Originally published in Delusions of Adequacy March 7, 2006
Coma Kiss, the fourth studio offering from one of New Jersey’s finest unsigned bands, didn’t arrive last month as much as it gradually became a part of listeners’ lives. The Vanities have spent the better part of a year writing, recording, and refining the 10-song disc, and early demos have surfaced at many of the quartet’s electrifying live shows, where the songs themselves hardly were shy about erupting on stage. To some, this could feel like a built-in handicap: by the time The Vanities were set to peddle and promote the record, few of their fans or local scenesters had reason to buy it. But the group has clearly turned this to its advantage. By the time you actually grab a copy of the completed Coma Kiss, the handwritten track listings and CD-Rs replaced with morose, black-and-white cover art and a UPC code, the record feels comfortable, familiar, and broken-in, at once a greatest-hits offering and the band’s most assured release to date. It more than lives up to the hype.
The record makes much of the ground covered on the group’s first three records feel like a prelude. Listen closely and you’ll hear the bizarre, Mr. Bungle-influenced sonic pastiche of The Vanities’ self-titled “white” and “black” albums or the guitar-lashed refrains of 2004’s EP for The Lord. But the songs on Coma Kiss feel more developed and fleshed-out, a balance of The Vanities’ early sonic experimentations and its increasing adeptness at crafting radio-ready post-punk/alt-rock gems. Nowhere is this more clear than on tracks like the blistering “Uncle Meat” or the re-recorded EP for The Lord staple “No Vacancy,” where the group sinks hooks into you with borderline-anthemic refrains and tightly wound choruses but also weaves stop-on-a-dime signatures, acidic lyrics, and Joe Reilly’s calculated, sometimes-unconventional guitar patterns into the proceedings.
There are countless songs on the disc that are among the group’s best, and simply listing or describing seems to do little justice. “Tilt,” with its exercises in jagged stop-start dynamics, features drum rolls and fluid guitar figures worthy of Dick Dale or The Ventures, even if its catchy, distorted choruses call to mind Nevermind-era Nirvana. “Mississippi Mud” lives up to its title, as grungy verses and the barked vocals of its bridges give way to muted blues scales, sludgy asides, or the occasional introduction of a bottleneck slide. “Keeps Me Coming Back” and “Through the Fold” toy with quiet-loud patterns, that golden child of alt-rock, shifting the listener between vocalist/guitarist Rob Blake’s deceptively pensive calls of “You have a lovely cell / Let me help you lose yourself” and the rhythmic punch of drummer Cory King and bassist Almando Cordero.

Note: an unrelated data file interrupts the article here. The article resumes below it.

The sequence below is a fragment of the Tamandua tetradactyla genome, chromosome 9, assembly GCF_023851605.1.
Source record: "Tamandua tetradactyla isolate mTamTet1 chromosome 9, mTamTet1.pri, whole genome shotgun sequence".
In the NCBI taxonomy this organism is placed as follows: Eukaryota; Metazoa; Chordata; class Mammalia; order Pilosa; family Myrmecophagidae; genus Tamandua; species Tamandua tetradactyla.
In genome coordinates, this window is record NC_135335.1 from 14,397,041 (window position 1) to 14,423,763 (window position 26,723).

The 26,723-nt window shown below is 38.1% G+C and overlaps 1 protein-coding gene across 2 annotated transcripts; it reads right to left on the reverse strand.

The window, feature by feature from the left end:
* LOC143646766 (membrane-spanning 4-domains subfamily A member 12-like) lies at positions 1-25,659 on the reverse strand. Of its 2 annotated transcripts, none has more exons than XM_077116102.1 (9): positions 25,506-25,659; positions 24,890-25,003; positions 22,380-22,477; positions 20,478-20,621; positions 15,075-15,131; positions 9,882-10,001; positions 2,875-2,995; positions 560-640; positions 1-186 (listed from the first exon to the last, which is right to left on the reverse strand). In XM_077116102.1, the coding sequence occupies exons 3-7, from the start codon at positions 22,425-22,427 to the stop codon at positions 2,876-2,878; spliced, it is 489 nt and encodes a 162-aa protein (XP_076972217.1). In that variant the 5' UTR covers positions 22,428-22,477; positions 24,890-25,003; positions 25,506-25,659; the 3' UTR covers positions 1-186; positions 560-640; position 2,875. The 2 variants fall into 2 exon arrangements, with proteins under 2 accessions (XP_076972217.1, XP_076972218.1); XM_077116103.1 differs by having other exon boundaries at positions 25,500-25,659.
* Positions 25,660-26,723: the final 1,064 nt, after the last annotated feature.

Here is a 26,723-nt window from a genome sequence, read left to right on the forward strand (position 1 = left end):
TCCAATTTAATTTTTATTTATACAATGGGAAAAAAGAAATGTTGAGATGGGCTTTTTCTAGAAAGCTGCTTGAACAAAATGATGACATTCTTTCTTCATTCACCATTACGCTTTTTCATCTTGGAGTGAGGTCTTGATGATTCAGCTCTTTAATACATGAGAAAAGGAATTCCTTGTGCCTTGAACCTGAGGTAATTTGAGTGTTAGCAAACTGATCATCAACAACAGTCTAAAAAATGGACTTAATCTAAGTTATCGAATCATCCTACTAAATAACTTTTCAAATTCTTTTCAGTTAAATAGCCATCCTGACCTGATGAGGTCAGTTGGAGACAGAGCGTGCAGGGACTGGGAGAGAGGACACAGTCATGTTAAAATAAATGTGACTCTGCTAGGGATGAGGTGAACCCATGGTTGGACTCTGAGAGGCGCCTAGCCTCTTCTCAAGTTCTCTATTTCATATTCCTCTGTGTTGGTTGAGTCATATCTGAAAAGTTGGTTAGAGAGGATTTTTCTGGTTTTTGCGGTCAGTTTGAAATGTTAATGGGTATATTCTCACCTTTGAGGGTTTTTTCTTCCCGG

Elsewhere, the influences and direction are more obvious. “Coma Kiss” and “Mementos on a Noose,” both of which sport instrumental passages filled with wailing guitars and textured bass-and-guitar bridges, show a clear affinity for At the Drive-In and The Mars Volta. The house-of-horrors bassline and almost-theatrical vocal delivery of “Overwith,” combined with the rock-metal soloing of “Sore,” calls to mind the Jim Martin days of Faith No More. “Uncle Meat” — with its guitar/bass breakdowns and Blake’s throat-tearing roar of “All that’s left are these memories / and you can take them too / The scent of dead meat lingers / as the bones press through” — would be impossible to imagine without the foundations laid by Black Francis or Kurt Cobain.
It’s actually Cobain’s legacy that lingers throughout much of the disc, offering more accessible points of entry to listeners less smitten with time signatures or interlocked guitar and bass lines than a catchy, albeit emotionally charged, verse. Like Nirvana, The Vanities are beginning to marry their more obscure or artful influences with a knack for writing crisp, memorable, and surprisingly accessible songs. And like Cobain, Blake knows the value of a well-timed scream, a trait that saves much of Coma Kiss from falling prey to its almost-pristine recording quality or the angularity of its chops.
If you’ve set foot anywhere near the Garden State’s coast recently, chances are you’ve heard the works-in-progress percolating under the guise of The Vanities’ newest full-length outing. Now that the much-anticipated record is officially here, know that you haven’t heard Coma Kiss until you’ve heard it in its entirety. The fun is just beginning.